A new offshore wind farm in the US marks the turning point for offshore wind energy. Ramboll will as leader of a consortium with U.S. based companies design the foundations for the Cape Wind Offshore Wind Farm. The consortium expects more US offshore wind projects to be on the way.
America’s first offshore wind farm will also be one of the world’s largest. With its 130 offshore wind turbines, each with a 3.6 megawatt capacity, Cape Wind Offshore Wind Farm will be situated off Cape Cod in the state of Massachusetts on the US east coast. When completed, the turbines will be able to produce electrical power for up to 500,000 households.
Fair winds for offshore wind investments Concerns about how the turbines would impact the local environment have for years held off investments in offshore wind farms in the US. The turning point came when the Obama administration, based on thorough analysis, in March of this year marked several areas along the American east coast to be leased for offshore wind purposes. Alongside the fluctuating energy prices and the need for a stable energy supply, this kick-started a series of offshore wind projects, with Cape Wind in Massachusetts as the first.
An opportunity for offshore wind experts Ramboll is leading the team of consultants that is designing the foundations for this, the first US offshore wind project. According to Director of Offshore Wind in Ramboll, Klaus Jacob Jensen, this breakthrough holds great potential for the wind industry as a whole.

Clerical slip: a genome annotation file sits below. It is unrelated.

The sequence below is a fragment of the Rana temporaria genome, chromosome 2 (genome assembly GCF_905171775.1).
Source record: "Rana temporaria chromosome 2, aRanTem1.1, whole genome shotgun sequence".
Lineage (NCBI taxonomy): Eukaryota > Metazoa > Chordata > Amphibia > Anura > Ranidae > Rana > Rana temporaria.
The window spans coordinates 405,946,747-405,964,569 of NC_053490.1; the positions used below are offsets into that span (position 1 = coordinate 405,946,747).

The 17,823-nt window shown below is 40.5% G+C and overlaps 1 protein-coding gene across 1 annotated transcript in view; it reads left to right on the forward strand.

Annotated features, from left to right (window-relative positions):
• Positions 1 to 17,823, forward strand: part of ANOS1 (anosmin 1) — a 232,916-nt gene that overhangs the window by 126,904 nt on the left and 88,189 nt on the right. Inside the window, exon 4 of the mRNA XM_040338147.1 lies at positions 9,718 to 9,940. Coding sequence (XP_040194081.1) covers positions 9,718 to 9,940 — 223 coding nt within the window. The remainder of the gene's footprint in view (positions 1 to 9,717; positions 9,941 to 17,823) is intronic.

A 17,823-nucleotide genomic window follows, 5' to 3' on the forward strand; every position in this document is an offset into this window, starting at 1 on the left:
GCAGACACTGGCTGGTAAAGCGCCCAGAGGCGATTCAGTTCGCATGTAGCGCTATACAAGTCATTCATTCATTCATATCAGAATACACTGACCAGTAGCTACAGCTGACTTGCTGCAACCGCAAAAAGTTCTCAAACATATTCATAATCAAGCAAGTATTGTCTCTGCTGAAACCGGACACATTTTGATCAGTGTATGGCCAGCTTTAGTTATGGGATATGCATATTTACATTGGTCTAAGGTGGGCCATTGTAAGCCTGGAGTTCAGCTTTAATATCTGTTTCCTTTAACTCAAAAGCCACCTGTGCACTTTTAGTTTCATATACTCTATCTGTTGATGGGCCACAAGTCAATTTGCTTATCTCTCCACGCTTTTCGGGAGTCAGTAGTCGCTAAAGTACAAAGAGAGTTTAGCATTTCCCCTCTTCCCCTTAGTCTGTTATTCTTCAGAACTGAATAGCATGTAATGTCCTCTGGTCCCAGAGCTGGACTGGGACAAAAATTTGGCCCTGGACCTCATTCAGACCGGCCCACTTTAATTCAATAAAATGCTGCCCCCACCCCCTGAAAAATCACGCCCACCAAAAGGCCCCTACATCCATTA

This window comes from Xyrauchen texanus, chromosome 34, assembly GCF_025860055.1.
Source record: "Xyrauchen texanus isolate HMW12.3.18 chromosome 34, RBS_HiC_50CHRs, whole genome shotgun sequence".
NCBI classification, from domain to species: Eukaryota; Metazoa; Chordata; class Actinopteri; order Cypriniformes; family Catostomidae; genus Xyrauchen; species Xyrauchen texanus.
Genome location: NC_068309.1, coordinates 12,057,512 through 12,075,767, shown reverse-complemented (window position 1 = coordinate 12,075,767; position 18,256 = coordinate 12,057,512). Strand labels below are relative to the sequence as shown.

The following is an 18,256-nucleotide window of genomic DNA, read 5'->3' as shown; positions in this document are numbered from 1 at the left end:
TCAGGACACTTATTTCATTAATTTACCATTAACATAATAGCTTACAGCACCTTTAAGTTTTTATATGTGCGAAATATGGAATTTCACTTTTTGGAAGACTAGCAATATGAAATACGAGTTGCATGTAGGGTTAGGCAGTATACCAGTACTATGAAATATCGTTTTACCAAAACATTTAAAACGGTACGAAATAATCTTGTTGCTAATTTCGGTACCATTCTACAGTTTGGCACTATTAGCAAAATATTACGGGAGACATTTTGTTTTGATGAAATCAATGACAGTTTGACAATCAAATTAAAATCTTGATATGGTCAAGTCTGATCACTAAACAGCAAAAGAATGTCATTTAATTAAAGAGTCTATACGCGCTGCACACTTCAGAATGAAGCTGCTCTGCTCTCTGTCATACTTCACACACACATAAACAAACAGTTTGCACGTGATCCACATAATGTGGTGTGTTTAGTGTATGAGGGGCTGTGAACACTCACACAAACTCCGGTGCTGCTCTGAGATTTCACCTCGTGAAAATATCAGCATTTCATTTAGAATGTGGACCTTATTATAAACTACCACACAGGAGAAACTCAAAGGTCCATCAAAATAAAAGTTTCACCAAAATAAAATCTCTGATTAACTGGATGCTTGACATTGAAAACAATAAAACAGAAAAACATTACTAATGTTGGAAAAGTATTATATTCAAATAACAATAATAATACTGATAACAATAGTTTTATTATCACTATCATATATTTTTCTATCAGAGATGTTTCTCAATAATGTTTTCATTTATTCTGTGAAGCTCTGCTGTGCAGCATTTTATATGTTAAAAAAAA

“Cape Wind is likely to spearhead several other projects in the US. That could potentially benefit the entire industry and also lead to the creation of new jobs,” says Klaus Jacob Jensen.
According to Managing Principal of Keystone Engineering Inc., Rudolph A. Hall, the project provides great potential for US offshore wind experts.
“Building Cape Wind will help establish the domestic expertise and supply chain that will be required to expand the United States’ offshore wind industry. The knowledge gained from the Cape Wind project will be of benefit to all stakeholders in the future of US offshore wind power.”
The Cape Wind Offshore Wind Farm is expected to be ready for use by 2015.
Subsea World News Staff, May 28, 2012; Image: Ramboll